Open Access Original Research Article

A Prospective Study to Evaluate Daily Moderate Consumption of Ethanol on Oxidative Stress Markers of Diabetes Induced Wistar Strain Albino Rats

Seena Thadathil Pandarekandy, Sneha Girijavallabhan Kannamparathazhathethil, Rahmath Abdulrahiman, Ahammed Shahal, Surya Padinjareveedu Subrahmanyan, Sreekumaran Edakkot

Journal of Pharmaceutical Research International, Page 1-11
DOI: 10.9734/BJPR/2015/21361

Objective: The objective of this study is to compare the antioxidant enzyme superoxide dismutase (SOD) level and lipid peroxidation product malondialdehyde (MDA) in ethanol treated non diabetic and diabetic rats.  

Methods: A total of 24 male Wistar albino rats were grouped as control (n=6), diabetic control (n=6), ethanol treated control (n=6) and ethanol treated test (n=6) groups. Total duration of this experiment was 30 days. Diabetes mellitus was induced in rats by a single intraperitoneal dose of streptozotocin at 40 mg/kg dissolved in 0.1 M cold citrate buffer.  After the confirmation of diabetes in streptozotocin administered rat groups, on the 10th day of the experiment healthy control and diabetic control groups were orally treated with (1.0 mL/Kg body weight) drinking water while diabetic and non-diabetic ethanol control rat groups were orally treated with (1.0 mL/Kg body weight) 6.0% ethanol. On the 20th day, treatment was stopped and restarted on 25th day of the experiment.

Results: At the end of the experiment, the body weight of the healthy rat groups gradually increased (251±20.77g) when compared with diabetic groups (162±07.48 g for diabetic control and 176±24.78 g for ethanol treated diabetic groups). The ethanol treated diabetic groups showed a significantly reduced blood glucose level (P < 0.01) than the diabetic control groups. The moderate amount of ethanol treated diabetic rats showed normal SOD (3.928 Unit mg/min) and decreased MDA (ethanol treated diabetic rats showed 1.0156 nmol/mg protein) than the diabetic rats (1.7638 nmol/mg protein).  

Conclusion: This study indicates that daily low consumption of alcohol may reduce the risk of oxidative stress and try to normalize the antioxidant status in diabetes rats.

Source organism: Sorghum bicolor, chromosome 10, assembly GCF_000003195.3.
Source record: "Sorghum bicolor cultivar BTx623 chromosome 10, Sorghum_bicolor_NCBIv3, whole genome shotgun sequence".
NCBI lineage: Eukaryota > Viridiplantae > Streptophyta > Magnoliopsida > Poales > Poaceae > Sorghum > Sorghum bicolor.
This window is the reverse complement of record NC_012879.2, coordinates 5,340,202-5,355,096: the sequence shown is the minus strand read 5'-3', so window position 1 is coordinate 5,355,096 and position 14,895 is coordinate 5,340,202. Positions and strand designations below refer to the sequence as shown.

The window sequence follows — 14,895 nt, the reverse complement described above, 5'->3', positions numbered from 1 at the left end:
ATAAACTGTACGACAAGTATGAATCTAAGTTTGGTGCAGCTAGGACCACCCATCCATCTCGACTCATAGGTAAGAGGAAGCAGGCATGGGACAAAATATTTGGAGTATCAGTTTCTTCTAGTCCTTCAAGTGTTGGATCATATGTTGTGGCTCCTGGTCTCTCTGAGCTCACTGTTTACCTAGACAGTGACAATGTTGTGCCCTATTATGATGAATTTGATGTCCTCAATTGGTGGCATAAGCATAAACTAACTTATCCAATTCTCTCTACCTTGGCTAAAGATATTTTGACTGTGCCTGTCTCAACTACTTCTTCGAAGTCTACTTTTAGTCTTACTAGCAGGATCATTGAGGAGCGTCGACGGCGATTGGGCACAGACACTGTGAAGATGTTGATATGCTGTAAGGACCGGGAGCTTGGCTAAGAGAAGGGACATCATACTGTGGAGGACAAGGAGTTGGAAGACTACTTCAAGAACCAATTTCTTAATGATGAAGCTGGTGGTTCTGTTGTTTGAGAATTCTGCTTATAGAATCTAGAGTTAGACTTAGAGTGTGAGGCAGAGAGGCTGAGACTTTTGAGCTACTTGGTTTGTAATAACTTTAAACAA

Open Access Original Research Article

A Pilot Study to Evaluation of the Level of Knowledge and Quality of Water Used in Drug Reconstitution among Community Pharmacist in Palestine

Murad N. Abualhasan, Vivyan N. Hamad, Marah Abdulsamd, Taghreed Y. Robe, Munir Al Atrash

Journal of Pharmaceutical Research International, Page 1-7
DOI: 10.9734/BJPR/2015/20302

Background: Water is widely used as diluents because of its ability to dissolve, absorb, or suspend many different compounds including reconstituted drugs. The quality of water used is important as it may include contaminants that may represent hazards.

Methodology: In this pilot study we evaluated the problems associated with the improper use of water grade used in reconstitution of dry powdered drugs. A self-administered questionnaire was constructed to determine the rate of dispensing drug that needs reconstitution and to evaluate the knowledge of the pharmacists about the type of water that should be used and its specifications. Eight different tests were applied on the collected samples including microbiological an electrolytes tests.

Results: The results of this study showed a low response rate of the visited pharmacies. Only 47 out of 90 filled the questionnaire and provided water samples for testing. Testing results of the collected samples showed that (33%) of the samples had failed the microbiological test. Most of the samples passed the Sulphate and Calcium tests (85.1%, 74.4%) respectively. However, most of the samples failed the Chloride and Ammonia tests (93.6%, 85.1%) respectively. Moreover, (97.8%) of the tested samples failed the conductivity and pH specified test.

Conclusion: The results of this study show a low level of knowledge among the local community pharmacists regarding the proper type of water and the allowed mineral content   in water used for the reconstitution of powdered drugs. The quality tests results of the collected samples showed the unsuitability of the water used by the community pharmacist.

Open Access Original Research Article